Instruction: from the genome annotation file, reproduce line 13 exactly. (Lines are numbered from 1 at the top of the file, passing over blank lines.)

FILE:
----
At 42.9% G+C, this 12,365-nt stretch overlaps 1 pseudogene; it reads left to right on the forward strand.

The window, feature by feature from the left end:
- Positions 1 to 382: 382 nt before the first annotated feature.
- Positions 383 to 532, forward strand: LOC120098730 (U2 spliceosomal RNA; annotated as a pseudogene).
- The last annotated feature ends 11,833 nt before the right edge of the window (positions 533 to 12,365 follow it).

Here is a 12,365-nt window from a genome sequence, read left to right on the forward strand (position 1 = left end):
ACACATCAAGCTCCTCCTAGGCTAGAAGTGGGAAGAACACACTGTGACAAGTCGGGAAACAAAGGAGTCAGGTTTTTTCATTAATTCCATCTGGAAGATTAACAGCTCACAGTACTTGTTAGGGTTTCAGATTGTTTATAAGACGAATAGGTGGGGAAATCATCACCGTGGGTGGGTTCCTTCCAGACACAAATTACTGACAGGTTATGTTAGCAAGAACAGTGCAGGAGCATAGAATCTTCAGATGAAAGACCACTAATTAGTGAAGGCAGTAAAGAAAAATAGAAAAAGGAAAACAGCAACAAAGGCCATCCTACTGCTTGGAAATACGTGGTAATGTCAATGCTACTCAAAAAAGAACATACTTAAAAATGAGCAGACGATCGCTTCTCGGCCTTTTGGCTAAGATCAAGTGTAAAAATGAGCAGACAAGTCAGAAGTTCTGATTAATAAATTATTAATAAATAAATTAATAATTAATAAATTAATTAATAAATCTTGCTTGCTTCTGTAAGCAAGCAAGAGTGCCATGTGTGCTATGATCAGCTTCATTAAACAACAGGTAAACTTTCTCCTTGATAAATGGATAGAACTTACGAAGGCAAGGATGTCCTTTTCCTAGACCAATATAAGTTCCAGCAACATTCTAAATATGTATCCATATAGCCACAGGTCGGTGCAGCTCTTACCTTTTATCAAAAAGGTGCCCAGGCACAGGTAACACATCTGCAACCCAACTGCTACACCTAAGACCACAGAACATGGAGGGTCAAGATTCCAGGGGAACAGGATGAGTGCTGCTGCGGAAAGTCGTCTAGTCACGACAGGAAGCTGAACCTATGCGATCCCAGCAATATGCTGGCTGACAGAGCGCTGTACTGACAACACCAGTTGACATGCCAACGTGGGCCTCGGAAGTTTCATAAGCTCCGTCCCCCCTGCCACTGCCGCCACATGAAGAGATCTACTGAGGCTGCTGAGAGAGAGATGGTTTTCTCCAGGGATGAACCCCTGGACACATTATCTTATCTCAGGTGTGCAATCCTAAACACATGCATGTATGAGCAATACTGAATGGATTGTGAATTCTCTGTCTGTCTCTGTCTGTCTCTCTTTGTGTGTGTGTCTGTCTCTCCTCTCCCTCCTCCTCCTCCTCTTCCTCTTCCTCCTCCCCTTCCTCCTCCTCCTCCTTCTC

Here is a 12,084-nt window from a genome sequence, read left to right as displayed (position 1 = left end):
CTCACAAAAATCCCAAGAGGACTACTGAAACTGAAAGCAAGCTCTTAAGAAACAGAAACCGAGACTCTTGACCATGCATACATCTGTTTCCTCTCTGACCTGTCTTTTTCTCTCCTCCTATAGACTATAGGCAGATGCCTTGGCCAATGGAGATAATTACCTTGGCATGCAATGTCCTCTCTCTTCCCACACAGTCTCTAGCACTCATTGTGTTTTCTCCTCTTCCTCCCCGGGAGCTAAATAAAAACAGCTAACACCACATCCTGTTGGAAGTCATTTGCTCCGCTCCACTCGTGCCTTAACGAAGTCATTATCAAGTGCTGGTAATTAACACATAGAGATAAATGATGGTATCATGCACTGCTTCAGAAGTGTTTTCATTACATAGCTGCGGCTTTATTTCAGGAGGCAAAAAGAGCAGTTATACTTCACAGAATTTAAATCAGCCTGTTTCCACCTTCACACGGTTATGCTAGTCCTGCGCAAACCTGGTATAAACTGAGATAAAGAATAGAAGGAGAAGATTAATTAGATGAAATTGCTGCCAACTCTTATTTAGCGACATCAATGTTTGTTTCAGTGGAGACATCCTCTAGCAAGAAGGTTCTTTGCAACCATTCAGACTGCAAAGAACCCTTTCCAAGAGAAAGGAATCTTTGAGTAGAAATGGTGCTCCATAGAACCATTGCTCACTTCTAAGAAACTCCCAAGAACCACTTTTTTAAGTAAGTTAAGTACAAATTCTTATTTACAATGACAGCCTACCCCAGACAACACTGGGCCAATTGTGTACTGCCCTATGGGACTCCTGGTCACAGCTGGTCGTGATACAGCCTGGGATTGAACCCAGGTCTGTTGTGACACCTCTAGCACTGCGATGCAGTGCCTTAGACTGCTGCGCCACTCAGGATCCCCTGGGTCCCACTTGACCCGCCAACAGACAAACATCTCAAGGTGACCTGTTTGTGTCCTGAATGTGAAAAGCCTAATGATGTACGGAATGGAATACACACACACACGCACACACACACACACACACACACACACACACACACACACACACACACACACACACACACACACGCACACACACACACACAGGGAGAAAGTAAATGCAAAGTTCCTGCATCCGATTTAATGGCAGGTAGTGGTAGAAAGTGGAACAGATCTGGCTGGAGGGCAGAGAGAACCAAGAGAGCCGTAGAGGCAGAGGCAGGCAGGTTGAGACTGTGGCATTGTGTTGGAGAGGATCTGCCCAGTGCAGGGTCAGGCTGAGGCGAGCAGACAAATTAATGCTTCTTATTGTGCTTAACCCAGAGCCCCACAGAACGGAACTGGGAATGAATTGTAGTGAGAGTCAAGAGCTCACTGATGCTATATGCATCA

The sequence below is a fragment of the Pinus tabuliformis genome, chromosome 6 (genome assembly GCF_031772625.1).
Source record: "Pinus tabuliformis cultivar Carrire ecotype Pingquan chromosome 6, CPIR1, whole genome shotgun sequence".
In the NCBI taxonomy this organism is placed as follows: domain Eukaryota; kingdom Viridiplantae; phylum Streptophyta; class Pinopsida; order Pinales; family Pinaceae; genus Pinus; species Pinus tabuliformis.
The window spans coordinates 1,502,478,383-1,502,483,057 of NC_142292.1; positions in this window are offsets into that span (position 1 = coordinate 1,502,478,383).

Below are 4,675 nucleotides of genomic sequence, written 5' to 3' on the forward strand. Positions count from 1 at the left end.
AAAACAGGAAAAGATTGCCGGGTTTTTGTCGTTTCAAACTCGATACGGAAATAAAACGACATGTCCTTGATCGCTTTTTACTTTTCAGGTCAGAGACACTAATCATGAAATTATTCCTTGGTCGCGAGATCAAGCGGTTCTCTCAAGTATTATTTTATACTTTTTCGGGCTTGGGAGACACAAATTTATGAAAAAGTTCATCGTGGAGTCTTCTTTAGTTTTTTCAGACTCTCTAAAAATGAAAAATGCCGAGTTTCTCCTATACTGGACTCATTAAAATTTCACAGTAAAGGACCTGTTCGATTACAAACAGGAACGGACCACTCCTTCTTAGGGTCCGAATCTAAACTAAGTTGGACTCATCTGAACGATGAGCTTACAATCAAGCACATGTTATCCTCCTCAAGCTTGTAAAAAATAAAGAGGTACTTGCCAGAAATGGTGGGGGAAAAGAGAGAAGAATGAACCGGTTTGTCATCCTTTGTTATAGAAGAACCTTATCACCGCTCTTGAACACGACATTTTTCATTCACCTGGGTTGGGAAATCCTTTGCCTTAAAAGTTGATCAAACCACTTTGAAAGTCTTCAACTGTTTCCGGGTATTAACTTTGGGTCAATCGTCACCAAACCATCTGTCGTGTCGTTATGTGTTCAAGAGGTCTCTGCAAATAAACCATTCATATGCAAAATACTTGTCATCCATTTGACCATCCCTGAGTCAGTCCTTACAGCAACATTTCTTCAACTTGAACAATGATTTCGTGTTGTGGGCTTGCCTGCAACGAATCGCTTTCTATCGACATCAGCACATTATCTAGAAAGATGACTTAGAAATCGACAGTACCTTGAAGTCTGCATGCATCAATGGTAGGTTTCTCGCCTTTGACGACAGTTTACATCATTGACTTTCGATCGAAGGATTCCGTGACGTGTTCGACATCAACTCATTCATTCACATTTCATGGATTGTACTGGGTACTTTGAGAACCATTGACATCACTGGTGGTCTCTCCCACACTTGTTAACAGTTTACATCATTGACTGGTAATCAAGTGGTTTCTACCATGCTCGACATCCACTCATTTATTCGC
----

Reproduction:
The window spans coordinates 1,502,478,383-1,502,483,057 of NC_142292.1; positions in this window are offsets into that span (position 1 = coordinate 1,502,478,383).